Tech – for Everyone

Tech Tips and Tricks & Advice – written in plain English.

Earn 1 million $’s the Easy Way (Seriously)

one-million-dollars-thumb.jpg

I thought it’d be bigger..

I don’t know about you, but I’m tired of not being a millionaire. Fortunately, two recent reader submissions have pointed me to two ideas that will put an end to my days of brown bag, peanutbutter sandwich lunches, and will have Robin Leach looking for me.

As to the “Easy Money” of today’s “Tech-for Everyone”, many, many years ago, did I say many years ago? I bought my usual Saturday morning comic book. In the back of it were interesting things one could order. Tucked into a sharp ad was an inticing promise; “Earn 1 million $’s the easy way.” Of course I wanted to know how. The clipping said that I had to send $1 to the address on the ad. I did so and waited anxiously for the golden information that would make me a millionaire…the easy way. After 2 very long weeks I received a postcard that said, “Take out an ad in a comic book ad ask for $1 for the information on how to get rich.” That was it. I immediately felt that I had been ripped off and took it to my dad so that he might take legal action. He informed me that I had just paid for a a very important lesson and he was glad that I was learning it at 7 and not at 27. I guess the more things change the more they stay the same.” ~ Ann

Method 2: if you have a new smartphone, one with near-field technology (like the Galaxy S III), you could just stroll around town for a while…

Credit card data can be stolen with a wave and an app Certain smartphones allow potential fraudsters to get sensitive info, with minimal effort

It seems like there’s a smartphone app for everything these days — including one that could be used to steal your credit card information.” Read more..

I guess the $700 it takes to buy an S III isn’t such a bad investment after all…

I sincerely thank the readers for bringing those to my attention!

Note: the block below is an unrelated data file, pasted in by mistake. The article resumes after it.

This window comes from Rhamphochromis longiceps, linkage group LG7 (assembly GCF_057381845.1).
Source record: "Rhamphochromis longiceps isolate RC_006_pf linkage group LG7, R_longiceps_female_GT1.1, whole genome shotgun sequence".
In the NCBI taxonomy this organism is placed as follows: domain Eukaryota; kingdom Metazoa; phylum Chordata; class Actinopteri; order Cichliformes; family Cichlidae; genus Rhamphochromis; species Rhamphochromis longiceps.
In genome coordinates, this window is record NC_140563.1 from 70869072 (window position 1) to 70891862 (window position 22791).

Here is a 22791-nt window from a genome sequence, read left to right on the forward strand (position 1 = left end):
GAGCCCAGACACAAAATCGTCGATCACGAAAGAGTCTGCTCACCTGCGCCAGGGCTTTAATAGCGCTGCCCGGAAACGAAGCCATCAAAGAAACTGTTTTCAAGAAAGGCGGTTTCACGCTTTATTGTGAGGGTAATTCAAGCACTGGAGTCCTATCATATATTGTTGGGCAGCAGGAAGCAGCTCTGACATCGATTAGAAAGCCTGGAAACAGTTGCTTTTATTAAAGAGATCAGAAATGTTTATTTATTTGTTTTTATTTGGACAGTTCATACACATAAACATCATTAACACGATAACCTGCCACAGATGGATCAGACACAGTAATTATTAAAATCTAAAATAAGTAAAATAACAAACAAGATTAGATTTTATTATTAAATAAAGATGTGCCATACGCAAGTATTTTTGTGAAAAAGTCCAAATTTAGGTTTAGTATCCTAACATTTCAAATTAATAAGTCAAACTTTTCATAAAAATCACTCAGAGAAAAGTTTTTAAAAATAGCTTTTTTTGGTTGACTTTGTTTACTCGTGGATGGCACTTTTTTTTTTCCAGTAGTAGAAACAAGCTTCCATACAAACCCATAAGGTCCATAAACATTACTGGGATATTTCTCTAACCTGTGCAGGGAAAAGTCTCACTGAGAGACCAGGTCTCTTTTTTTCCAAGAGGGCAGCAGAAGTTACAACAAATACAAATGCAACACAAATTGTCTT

Today’s quote:Sometimes it’s important to work for that pot of gold. But other times it’s essential to take time off and to make sure that your most important decision in the day simply consists of choosing which color to slide down on the rainbow.” ~ Douglas Pagels

Copyright 2007-2013 © “Tech Paul” (Paul Eckstrom). All Rights Reserved.


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All we really have, in the end, are our stories.
Make yours great ones. Ones to be proud of.

April 25, 2013 Posted by | advice, Android, cyber crime, hackers, News | , , , , , , | 8 Comments

Do You Use A Debit or Credit Card? Watch This.

The other day I received a call. The person had read about a skimmer being found at a Lucky store they shop at, and they wanted to know how they could “spot” a skimmer. (See Lucky Supermarket Chain Reveals Scope Of Card Reader Scam)

Well.. um.. I wish I had an easy answer.

What I do have is 3 videos. The first is in German, but what I want you look at is the “skimmer” devices, used on ATM machines.. could you “spot” one of those?

It doesn’t just happen in Europe.. here’s a RL story..

And, it’s worse than that. Here’s a Bob Sullivan report on “pocket skimmers”.. like the ones your waiter/waitress might have..

So.. I haven’t even touched upon (wireless) RFID skimmers, or even begun to paint the picture as black as it is. Yippee.
What can you do to protect yourself? Do you need to scratch at keypads, and try to pop off faceplates before you use an ATM..? Wrap your wallet in tinfoil, too?